Posts tagged with "Bing Thom Architects":

Placeholder Alt Text

Bing Thom, 1940-2016

Because we live and practice in New York and travel extensively we consider ourselves highly cultured and knowledgeable. But actually we are quite parochial, a fact that sadly struck a chord when Bing Thom passed away. He would serve on our juries and our boards, revered and consulted for his opinion. However, despite the fact that his firm received the Canadian Architect Firm Award in 2010 and he won the Royal Architectural Institute of Canada Gold Medal in 2016, he was off our radar. Even when he was recently invited to compete for a design at Lincoln Center, he was very excited about the potential project and actually started looking for an office in New York. But he may have been too much of a “dark horse” and didn’t get the commission. 

This is unfortunate. One need only look at the skyline of Vancouver to see solid evidence of his talent. From the moment he cut his teeth with Arthur Erickson on the Robson Square Courthouse Complex to his most recently completed Guilford Aquatic Center in Surrey, his sculpted roof forms shaped the city’s civic and cultural spaces. He was gifted at taking disparate functions and resonantly melding them in a way that was creative and technologically innovative without appearing so. Next door to the Aquatic Centre, for instance, is the Surrey City Centre Library, probably one of the earliest buildings programmed through social media primarily to speed up the normal process, so that the library would not lose its public funding.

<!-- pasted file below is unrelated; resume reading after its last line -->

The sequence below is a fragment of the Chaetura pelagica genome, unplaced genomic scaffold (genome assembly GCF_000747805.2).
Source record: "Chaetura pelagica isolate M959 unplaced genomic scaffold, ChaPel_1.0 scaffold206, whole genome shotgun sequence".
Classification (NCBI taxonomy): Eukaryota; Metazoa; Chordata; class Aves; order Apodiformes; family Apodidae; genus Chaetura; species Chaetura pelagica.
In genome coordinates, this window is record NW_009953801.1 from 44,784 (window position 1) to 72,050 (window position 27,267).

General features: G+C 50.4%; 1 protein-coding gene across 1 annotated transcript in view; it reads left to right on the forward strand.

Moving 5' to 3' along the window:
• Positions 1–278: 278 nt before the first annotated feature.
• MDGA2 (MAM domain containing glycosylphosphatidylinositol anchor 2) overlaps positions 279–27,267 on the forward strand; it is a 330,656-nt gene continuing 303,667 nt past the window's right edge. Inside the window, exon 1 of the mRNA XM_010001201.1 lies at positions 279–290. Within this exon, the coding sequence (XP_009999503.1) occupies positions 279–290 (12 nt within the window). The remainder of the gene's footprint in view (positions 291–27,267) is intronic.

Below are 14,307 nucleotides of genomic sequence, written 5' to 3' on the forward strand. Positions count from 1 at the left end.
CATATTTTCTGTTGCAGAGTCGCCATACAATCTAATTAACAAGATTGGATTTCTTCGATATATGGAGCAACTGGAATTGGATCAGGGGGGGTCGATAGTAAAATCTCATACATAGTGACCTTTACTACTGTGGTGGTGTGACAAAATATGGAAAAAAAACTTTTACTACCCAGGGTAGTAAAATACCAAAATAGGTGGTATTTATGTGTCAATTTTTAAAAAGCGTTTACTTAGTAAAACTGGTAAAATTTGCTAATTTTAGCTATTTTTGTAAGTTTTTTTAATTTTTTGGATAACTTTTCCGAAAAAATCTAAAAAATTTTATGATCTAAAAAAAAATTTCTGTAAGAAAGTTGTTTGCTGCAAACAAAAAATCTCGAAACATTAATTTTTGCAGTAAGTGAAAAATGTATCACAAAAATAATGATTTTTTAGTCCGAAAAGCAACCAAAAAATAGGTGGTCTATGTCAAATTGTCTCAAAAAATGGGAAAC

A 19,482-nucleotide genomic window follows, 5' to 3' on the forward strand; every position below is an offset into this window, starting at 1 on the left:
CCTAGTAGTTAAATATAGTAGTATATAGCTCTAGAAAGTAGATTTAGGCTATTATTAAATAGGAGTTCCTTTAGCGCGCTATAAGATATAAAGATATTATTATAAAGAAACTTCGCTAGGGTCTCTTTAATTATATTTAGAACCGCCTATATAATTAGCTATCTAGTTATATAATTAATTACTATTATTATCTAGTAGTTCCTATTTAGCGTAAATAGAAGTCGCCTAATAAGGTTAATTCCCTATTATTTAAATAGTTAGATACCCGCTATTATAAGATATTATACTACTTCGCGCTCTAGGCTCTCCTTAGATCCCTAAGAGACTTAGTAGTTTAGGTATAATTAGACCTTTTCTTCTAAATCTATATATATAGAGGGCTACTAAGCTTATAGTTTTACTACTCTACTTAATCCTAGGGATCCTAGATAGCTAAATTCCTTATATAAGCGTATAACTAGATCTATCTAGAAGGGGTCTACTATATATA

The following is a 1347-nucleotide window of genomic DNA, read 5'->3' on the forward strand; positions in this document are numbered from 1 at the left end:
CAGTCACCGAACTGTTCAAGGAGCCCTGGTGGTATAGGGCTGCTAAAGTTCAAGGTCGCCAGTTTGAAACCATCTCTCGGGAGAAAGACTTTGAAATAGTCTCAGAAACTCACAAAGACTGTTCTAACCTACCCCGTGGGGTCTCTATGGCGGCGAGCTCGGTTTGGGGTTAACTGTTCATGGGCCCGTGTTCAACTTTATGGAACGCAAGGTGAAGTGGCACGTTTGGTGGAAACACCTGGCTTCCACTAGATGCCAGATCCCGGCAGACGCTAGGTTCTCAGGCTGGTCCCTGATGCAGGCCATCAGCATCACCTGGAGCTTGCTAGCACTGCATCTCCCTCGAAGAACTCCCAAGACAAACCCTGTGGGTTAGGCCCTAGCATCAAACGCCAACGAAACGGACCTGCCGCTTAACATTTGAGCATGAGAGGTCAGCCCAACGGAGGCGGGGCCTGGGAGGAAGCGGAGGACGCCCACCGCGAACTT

Because we are a small profession, there are often clear lines of succession. Bing was no exception. Even though he was born in Hong Kong and fled to Canada as a child in 1949 when the Communists took over, once he landed in Vancouver and decided to become an architect, it didn’t take long for him to become noticed by Erickson, his professor at the University of British Columbia. He went on to receive his Masters of Architecture from Berkeley in 1969. Then he moved to Japan to work for Fumihiko Maki, returning to Toronto to join Erickson on Roy Thomson Hall. The studio he opened in 1982 was very much in the spirit of the work of his two mentors as Bing took on large public projects and became known for his approachable, open creative style.